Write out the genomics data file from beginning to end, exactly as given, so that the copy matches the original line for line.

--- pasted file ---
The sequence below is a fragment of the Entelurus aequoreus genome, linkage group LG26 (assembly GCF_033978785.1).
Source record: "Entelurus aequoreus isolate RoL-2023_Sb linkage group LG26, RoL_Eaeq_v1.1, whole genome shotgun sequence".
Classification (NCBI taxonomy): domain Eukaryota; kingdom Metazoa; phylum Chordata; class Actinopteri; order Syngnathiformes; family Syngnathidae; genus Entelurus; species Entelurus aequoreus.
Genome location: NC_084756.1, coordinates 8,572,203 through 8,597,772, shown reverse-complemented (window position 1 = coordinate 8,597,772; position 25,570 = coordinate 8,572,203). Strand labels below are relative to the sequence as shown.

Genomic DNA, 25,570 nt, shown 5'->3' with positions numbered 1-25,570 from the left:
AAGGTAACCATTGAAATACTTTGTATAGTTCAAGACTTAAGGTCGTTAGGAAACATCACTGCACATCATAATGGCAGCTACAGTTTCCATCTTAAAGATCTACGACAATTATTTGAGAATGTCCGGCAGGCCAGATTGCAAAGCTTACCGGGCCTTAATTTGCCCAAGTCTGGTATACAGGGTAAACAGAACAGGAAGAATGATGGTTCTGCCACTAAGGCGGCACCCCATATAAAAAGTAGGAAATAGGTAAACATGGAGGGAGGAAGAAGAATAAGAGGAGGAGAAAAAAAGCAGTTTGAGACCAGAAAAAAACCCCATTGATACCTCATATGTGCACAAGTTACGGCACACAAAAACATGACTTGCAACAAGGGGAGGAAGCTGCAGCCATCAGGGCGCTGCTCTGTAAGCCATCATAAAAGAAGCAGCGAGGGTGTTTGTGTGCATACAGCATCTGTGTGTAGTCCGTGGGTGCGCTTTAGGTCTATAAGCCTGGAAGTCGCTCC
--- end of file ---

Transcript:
The sequence below is a fragment of the Entelurus aequoreus genome, linkage group LG26 (assembly GCF_033978785.1).
Source record: "Entelurus aequoreus isolate RoL-2023_Sb linkage group LG26, RoL_Eaeq_v1.1, whole genome shotgun sequence".
Classification (NCBI taxonomy): domain Eukaryota; kingdom Metazoa; phylum Chordata; class Actinopteri; order Syngnathiformes; family Syngnathidae; genus Entelurus; species Entelurus aequoreus.
Genome location: NC_084756.1, coordinates 8,572,203 through 8,597,772, shown reverse-complemented (window position 1 = coordinate 8,597,772; position 25,570 = coordinate 8,572,203). Strand labels below are relative to the sequence as shown.

Genomic DNA, 25,570 nt, shown 5'->3' with positions numbered 1-25,570 from the left:
AAGGTAACCATTGAAATACTTTGTATAGTTCAAGACTTAAGGTCGTTAGGAAACATCACTGCACATCATAATGGCAGCTACAGTTTCCATCTTAAAGATCTACGACAATTATTTGAGAATGTCCGGCAGGCCAGATTGCAAAGCTTACCGGGCCTTAATTTGCCCAAGTCTGGTATACAGGGTAAACAGAACAGGAAGAATGATGGTTCTGCCACTAAGGCGGCACCCCATATAAAAAGTAGGAAATAGGTAAACATGGAGGGAGGAAGAAGAATAAGAGGAGGAGAAAAAAAGCAGTTTGAGACCAGAAAAAAACCCCATTGATACCTCATATGTGCACAAGTTACGGCACACAAAAACATGACTTGCAACAAGGGGAGGAAGCTGCAGCCATCAGGGCGCTGCTCTGTAAGCCATCATAAAAGAAGCAGCGAGGGTGTTTGTGTGCATACAGCATCTGTGTGTAGTCCGTGGGTGCGCTTTAGGTCTATAAGCCTGGAAGTCGCTCC